Ontario looks to lead nuclear renaissance

TORONTO, ONTARIO - The Ontario government wants the two new reactors being built at Darlington to help transform the province into a hotbed of nuclear expertise.

Senior government officials say they hope the heated competition among Atomic Energy of Canada Ltd., U.S.-based Westinghouse Electric and Areva of France will spark a nuclear revival in Ontario.

With atomic energy growing in popularity globally as governments strive to curb greenhouse gas emissions to fight climate change, Queen's Park wants to make Ontario a centre of innovation.

"There's a nuclear renaissance, as you know, and we can be a bigger part of that," confided one senior insider. "More expertise in this field is going to be needed around the world, and we can help."

Energy Minister Gerry Phillips announced that two new reactors will be built at Darlington and operated by publicly owned Ontario Power Generation as part of the province's $26.3 billion atomic expansion.

Phillips wants shovels in the ground at the existing nuclear station in 2012 and the reactors up and running by July 1, 2018. The winning bid for design of new reactors is to be announced in November.

Premier Dalton McGuinty, in California on business, said electricity transmission capacity – not keeping the new nuclear plant in the hands of OPG instead of privately owned Bruce Power, which operates the Bruce reactors on Lake Huron – was a "huge consideration" in Darlington's favour.

Locating the new plant so close to a major population centre, Toronto, was not a concern despite fears raised by anti-nuclear groups, McGuinty added.

"Overall, we've had a really good safety record... and this is with relatively old technology. What we're talking about now is new technology, which to my understanding is much improved in terms of the safety variances," he said.

In the Legislature, the Liberals faced questions from opposition parties about the plans.

Progressive Conservative MPP John Yakabuski (Renfrew-Nipissing-Pembroke) said the government's "dithering has cost Ontarians" because new reactors should have been announced years ago.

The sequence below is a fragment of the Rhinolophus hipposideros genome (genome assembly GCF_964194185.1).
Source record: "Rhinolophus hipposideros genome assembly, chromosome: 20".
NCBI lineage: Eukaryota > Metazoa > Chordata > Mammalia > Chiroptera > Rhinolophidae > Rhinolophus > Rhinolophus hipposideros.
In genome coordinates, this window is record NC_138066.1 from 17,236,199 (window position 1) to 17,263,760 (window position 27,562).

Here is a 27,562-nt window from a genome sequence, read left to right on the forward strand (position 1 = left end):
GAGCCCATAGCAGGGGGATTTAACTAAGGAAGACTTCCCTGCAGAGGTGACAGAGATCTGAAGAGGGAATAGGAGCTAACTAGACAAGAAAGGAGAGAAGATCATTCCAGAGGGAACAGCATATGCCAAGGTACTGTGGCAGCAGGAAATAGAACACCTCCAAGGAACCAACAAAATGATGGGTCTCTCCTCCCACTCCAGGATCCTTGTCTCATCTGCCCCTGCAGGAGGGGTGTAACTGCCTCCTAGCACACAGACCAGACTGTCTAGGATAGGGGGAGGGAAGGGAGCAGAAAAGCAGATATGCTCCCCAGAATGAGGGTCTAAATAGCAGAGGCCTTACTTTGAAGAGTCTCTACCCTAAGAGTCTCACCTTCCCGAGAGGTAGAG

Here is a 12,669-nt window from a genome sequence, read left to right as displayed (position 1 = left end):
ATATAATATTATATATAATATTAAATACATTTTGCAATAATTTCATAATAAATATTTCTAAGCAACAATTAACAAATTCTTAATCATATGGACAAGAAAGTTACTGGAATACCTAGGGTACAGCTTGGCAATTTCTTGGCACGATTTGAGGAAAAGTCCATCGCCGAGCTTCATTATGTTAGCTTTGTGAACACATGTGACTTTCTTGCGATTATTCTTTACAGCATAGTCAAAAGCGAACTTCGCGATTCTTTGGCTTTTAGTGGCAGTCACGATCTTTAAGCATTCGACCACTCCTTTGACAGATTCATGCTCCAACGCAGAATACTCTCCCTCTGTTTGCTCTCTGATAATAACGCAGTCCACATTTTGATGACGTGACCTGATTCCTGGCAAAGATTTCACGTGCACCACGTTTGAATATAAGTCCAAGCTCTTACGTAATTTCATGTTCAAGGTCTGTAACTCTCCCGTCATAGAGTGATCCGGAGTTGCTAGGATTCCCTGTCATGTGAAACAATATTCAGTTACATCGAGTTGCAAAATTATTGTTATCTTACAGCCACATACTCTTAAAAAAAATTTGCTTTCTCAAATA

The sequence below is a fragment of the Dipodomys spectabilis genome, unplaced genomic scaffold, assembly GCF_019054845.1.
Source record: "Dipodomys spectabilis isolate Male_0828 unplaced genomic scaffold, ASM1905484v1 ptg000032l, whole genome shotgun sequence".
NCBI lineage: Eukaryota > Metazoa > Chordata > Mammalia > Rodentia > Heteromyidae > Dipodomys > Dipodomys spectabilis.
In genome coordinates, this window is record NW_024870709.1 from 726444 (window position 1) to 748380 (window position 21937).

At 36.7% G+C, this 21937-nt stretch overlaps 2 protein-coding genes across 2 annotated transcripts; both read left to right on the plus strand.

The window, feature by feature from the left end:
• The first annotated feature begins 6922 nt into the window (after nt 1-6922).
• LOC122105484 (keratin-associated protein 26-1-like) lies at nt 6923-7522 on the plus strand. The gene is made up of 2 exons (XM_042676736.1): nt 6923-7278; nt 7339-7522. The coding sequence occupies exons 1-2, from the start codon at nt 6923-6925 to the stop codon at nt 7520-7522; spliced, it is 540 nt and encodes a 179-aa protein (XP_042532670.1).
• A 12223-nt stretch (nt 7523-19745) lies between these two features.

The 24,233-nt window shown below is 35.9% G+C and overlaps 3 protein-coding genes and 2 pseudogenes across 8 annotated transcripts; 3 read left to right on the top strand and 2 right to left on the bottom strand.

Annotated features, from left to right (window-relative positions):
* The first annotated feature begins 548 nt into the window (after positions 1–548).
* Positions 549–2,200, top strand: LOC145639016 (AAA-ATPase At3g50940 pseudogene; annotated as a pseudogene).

"There's no assurance of a reliable, affordable, sustainable energy supply in... Ontario," he said, noting plans to shut smog-spewing coal-fired plants that generate a quarter of the province's electricity in 2014 will leave a "four-year gap" before the new reactors are online.

"Because (the Liberals) refused to install scrubbers on the coal plants, as our party suggested, we're going to see the number of smog-related deaths, now pegged at 9,500 a year, dramatically increase."

NDP MPP Peter Tabuns (Toronto Danforth), who opposes new nuclear plants, warned the Liberals are dooming "Ontario to an expensive, unreliable $50 billion nuclear future" that will saddle ratepayers with hefty bills for decades.

"Nuclear power project cost overruns account for $15 billion of the nearly $20 billion of the 'stranded debt' left by Ontario Hydro," said Tabuns, recalling nuclear projects by OPG's predecessor company.

"Each month, every household and business in Ontario contributes to paying off this massive debt through debt retirement charges on every single hydro bill. Why is this government so intent on repeating history?" he said.

The energy minister countered the province has "learned some lessons" from past nuclear debacles.

"We have three very good companies that are in the request-for-proposal stage. It will be a competitive process," said Phillips.

"The last time – it was single-sourced, I might add – the project started, stopped, started, stopped," he said, referring to construction problems at Darlington.

Ontario plans to maintain existing capacity of 14,000 megawatts of nuclear-generated power, or about half the peak provincial demand.


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